The Dictators: Part 1—The Rise of Ne Win

By Aung Zaw 1 March 2013

This is the first installment in the The Dictators series by The Irrawaddy that delves into the lives and careers of Burma’s two most infamous military chiefs and the cohorts that surrounded them.

For most of the past half-century, Burma has been ruled by the successive iron fists of two ruthless men—Ne Win and Than Shwe. Ne Win was a product of the first struggle for independence and the era of communist and socialist ideology. Than Shwe was a product of Ne Win’s authoritarian regime and failed socialist economic policies.

Suu Kyi and her comrades who have fought to bring democracy and human rights to Burma are all, or course, extremely knowledgeable regarding the background and actions of these two men who personally shaped the current military regime and its psychological mindset. Every calculation and decision the opposition makes must have at its foundation an awareness of this history, because it reveals Than Shwe and his fellow generals’ current propensities. And every Burma watcher, whether full-blown participant or armchair analyst, should also be familiar with the two dictators that have turned Burma into the country that it is—and is not—today.

Ne Win, whose given name was “Shu Maung,” was born in 1911 in the Prome District of Pegu Division, about 200 miles north of Rangoon, where he was raised in a middle class family and attended the National High School. As a youth, he had aspirations of becoming a physician, but his medical dreams were dashed when he didn’t perform well at University College in Rangoon. After dropping out of college, Ne Win remained in Rangoon and hung out with a group of student friends who spent time every day discussing how to liberate Burma from the British.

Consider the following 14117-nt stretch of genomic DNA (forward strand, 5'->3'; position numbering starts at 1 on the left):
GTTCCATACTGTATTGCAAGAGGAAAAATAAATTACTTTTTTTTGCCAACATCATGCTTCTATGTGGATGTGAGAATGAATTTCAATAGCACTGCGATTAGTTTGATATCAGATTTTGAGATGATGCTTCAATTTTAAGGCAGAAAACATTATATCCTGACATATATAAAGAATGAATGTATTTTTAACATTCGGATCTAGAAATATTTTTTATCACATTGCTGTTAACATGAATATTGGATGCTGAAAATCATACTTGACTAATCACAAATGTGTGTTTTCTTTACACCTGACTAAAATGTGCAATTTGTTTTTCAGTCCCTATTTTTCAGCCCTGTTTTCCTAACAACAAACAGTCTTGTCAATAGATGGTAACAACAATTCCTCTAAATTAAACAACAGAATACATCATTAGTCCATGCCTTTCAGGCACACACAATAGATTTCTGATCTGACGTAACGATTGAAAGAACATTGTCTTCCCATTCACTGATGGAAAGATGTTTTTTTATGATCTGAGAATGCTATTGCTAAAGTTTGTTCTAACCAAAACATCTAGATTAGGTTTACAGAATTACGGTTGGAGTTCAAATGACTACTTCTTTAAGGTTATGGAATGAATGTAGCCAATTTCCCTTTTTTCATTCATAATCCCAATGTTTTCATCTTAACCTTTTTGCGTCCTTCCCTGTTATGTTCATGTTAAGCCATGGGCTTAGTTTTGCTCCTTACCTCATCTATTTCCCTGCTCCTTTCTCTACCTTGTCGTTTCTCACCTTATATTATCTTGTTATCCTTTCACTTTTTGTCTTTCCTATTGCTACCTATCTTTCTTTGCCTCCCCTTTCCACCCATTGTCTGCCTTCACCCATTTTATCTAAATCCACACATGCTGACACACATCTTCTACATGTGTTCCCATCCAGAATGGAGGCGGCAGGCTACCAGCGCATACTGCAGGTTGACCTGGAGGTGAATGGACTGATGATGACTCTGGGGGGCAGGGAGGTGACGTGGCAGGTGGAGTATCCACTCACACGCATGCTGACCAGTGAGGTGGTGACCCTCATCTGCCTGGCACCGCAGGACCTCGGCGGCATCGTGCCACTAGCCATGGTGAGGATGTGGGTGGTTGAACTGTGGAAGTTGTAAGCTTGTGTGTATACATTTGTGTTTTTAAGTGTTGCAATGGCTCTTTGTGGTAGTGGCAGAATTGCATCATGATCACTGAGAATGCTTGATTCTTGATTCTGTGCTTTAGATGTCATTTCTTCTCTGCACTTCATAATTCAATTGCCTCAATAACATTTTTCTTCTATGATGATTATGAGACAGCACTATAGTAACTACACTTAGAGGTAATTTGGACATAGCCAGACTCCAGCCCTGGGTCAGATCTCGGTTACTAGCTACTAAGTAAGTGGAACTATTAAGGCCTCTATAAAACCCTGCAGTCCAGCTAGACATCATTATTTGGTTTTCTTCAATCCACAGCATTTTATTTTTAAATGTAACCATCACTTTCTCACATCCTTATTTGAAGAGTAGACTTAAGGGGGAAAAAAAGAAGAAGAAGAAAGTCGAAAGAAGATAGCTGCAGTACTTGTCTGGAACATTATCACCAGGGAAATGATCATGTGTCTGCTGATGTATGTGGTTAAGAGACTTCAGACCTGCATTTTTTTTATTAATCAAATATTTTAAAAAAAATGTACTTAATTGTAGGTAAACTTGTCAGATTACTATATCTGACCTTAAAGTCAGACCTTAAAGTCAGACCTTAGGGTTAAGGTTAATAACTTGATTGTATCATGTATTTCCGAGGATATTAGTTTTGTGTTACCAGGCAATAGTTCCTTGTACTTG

Along with U Nu, the president of the Rangoon University student union, and Aung San, the student union secretary, Ne Win became a member of the nationalist organization Dobama Asiayone (We Burmans Association).

In 1941, Aung San and Ne Win were among the 30 young men chosen to receive military training in Japan who became known as the “Thirty Comrades” and formed the Burma Independence Army (BIA).  Each if the Thirty Comrades chose a nom de guerre before returning to Burma. Aung San chose “Bo Tay Za,” and Shu Maung chose the nom de guerre “Bo Ne Win,” meaning “The Radiant Sun.”

Aung San, the undisputed leader of the independence movement, was assassinated by a rival in 1947, and when Burma regained its independence in 1948 U Nu was appointed prime minister. In March of that year, the Communist Party of Burma (CPB) went underground and resorted to armed struggle in hopes of building a “Red Era” in Burma.

The first battle between government forces and the CPB broke out in Pegu, south of Rangoon, and the fighting soon spread to the communist stronghold in central Burma. At nearly the same time, ethnic Karen rebels began their armed effort to gain autonomy.

The fledgling Burmese army was in disarray and unable to maintain law and order—there were many desertions and the communist and ethnic insurgents outnumbered the government troops. When Gen Ne Win took over as army chief of staff in February 1949, he had barely 2,000 soldiers and Burma’s many young patriots thought the country was heading in a dangerous direction.

To make matters worse, new trouble was brewing in Burma’s far north. Chiang Kai-shek’s nationalist Kuomingtang (KMT) troops from southern China had crossed the border into eastern Shan State following their defeat at the hands of the Chinese communists. These well-armed KMT troops, backed by the CIA, rose from a mere 200 in 1949 to 12,000 in 1952.